The Blue Soft Serve at Kings Island is Not Huckleberry Hound-Themed, and Other Childhood-Ruining Facts

There’s an anthropological axiom that humans do not like blue food; the color is taboo. Certainly, it’s the hue least represented at the buffet. George Carlin even did a routine about this, asking “Where the hell is the blue food?” Kings Island has it. Their blue ice cream, a blueberry-based soft serve, has become a central part of the amusement park experience. It’s been raved about on BuzzFeed and has spawned a number of urban myths. We salute a hometown hit that makes you stick out your tongue and look in the mirror.

Uh, why? In 1982 park muckamucks were looking for a food tie-in to the new Smurfs Enchanted Voyage ride. It was either that or blue pizza. Now the ride is called the Phantom Theater, but the ice cream is still blue. It’s never been tied in with Huckleberry Hound or Blue’s Clues, contrary to accounts on the Internet.

Who’da thunk it? Kings Island doesn’t name a single mad scientist as the originator, other than the hardly euphonious “Food Division managers.”

Is it true that a kid once asked a Kings Island employee what made it blue. When the employee said “ground-up Smurfs,” the child burst into tears and the employee lost his job? Probably not. Everybody knows it’s made of old members of the Blue Man Group.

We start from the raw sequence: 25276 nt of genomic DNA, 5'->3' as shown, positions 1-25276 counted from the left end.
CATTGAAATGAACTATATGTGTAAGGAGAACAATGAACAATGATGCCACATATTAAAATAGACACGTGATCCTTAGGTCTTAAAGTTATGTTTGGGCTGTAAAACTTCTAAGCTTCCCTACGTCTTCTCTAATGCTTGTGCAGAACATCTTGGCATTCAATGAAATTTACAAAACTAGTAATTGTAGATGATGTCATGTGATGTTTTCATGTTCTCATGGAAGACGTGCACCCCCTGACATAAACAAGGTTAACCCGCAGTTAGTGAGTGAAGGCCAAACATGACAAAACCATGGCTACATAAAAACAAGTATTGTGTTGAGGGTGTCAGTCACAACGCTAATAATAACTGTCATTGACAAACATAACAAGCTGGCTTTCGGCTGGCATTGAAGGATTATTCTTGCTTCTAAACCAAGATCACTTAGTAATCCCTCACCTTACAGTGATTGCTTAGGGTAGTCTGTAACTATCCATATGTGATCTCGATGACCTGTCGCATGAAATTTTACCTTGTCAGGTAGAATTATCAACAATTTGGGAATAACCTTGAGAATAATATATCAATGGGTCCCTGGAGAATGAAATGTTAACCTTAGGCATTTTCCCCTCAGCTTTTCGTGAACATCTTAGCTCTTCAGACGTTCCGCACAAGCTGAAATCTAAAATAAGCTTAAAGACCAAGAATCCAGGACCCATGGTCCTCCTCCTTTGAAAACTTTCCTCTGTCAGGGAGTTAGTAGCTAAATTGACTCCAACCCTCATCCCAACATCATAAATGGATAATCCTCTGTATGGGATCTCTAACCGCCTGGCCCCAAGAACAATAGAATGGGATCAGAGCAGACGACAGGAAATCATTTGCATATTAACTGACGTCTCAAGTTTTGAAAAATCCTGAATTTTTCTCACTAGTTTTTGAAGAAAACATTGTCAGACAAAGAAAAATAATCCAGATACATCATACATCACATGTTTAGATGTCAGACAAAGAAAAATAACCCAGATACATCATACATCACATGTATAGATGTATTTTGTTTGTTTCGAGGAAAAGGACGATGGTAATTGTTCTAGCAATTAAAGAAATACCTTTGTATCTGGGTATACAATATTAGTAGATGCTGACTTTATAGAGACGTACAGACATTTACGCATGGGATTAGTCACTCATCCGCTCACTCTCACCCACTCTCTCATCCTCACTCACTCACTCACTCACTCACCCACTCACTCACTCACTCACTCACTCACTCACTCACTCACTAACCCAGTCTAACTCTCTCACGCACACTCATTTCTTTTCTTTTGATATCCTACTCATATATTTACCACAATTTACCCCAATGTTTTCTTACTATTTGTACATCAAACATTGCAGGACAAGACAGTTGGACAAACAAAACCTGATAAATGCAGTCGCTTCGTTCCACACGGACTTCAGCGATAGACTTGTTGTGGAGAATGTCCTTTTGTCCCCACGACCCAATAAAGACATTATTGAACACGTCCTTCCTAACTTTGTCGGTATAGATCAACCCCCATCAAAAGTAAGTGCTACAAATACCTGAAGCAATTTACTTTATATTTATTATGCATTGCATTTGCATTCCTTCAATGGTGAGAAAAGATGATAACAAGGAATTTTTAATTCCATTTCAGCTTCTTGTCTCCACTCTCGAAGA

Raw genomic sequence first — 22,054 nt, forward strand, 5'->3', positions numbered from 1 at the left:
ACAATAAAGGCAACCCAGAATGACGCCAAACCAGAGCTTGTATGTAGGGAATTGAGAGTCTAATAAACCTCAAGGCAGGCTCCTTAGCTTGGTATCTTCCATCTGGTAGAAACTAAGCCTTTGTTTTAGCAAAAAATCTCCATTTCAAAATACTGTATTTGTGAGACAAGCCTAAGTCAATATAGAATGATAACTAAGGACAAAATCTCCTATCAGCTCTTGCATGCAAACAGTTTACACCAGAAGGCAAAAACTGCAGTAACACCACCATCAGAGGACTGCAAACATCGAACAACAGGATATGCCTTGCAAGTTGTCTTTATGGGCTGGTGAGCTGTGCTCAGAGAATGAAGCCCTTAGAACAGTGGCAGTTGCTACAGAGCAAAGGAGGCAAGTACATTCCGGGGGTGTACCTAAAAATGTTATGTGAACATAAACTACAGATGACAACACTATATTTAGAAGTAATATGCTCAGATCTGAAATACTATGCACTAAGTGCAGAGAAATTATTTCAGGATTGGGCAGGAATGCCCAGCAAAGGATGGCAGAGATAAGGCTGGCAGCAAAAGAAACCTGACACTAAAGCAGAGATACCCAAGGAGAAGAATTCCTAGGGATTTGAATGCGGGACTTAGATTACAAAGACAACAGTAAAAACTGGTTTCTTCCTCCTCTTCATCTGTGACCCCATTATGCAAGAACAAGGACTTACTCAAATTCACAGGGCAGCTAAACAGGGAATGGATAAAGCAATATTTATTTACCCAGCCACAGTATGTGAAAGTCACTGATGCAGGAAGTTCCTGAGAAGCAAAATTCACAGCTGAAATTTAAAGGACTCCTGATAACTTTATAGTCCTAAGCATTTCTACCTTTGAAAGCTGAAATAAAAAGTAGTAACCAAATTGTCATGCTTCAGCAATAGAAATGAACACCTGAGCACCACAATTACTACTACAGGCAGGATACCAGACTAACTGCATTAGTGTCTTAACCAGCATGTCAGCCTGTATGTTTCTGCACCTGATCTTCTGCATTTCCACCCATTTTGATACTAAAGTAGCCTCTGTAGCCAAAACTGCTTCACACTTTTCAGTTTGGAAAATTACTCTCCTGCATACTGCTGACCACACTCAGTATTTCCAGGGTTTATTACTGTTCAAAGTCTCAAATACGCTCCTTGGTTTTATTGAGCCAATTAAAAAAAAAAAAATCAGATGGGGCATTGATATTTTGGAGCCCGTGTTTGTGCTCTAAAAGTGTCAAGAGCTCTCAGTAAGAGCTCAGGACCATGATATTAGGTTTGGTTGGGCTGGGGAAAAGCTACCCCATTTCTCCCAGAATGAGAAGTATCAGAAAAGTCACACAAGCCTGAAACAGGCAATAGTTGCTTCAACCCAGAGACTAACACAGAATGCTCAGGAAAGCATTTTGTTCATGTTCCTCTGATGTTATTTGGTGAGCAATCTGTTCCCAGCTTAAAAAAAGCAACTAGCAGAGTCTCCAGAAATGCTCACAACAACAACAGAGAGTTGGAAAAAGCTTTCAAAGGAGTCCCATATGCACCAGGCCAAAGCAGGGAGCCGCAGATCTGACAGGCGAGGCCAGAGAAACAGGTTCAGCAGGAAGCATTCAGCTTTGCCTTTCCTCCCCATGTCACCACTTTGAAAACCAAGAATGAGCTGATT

Sprinkles. Aye or nay? When the ice cream debuted, only about 800 to 1,000 pounds of sprinkles topped the blue goo in a season. Today that number is up to 2,500, out of 42,000 total pounds of jimmies dropped on top of all soft serve flavors at the park.

Is it true that the ice cream tastes different depending on where in the park you buy it? Not according to park spokesman Don Helbig, though a change in the atmospheric temperature can alter the flavor.

What color is that? North Carolina Blue, they call it, as in Tarheels.

Didn’t they stop serving for a while? Yup, after Paramount bought the park in 1993 and closed down the Smurfs ride. But they got tired of hearing the same complaint every day, and by July of that year it returned and has been available ever since.


Originally published in the June 2013 issue.

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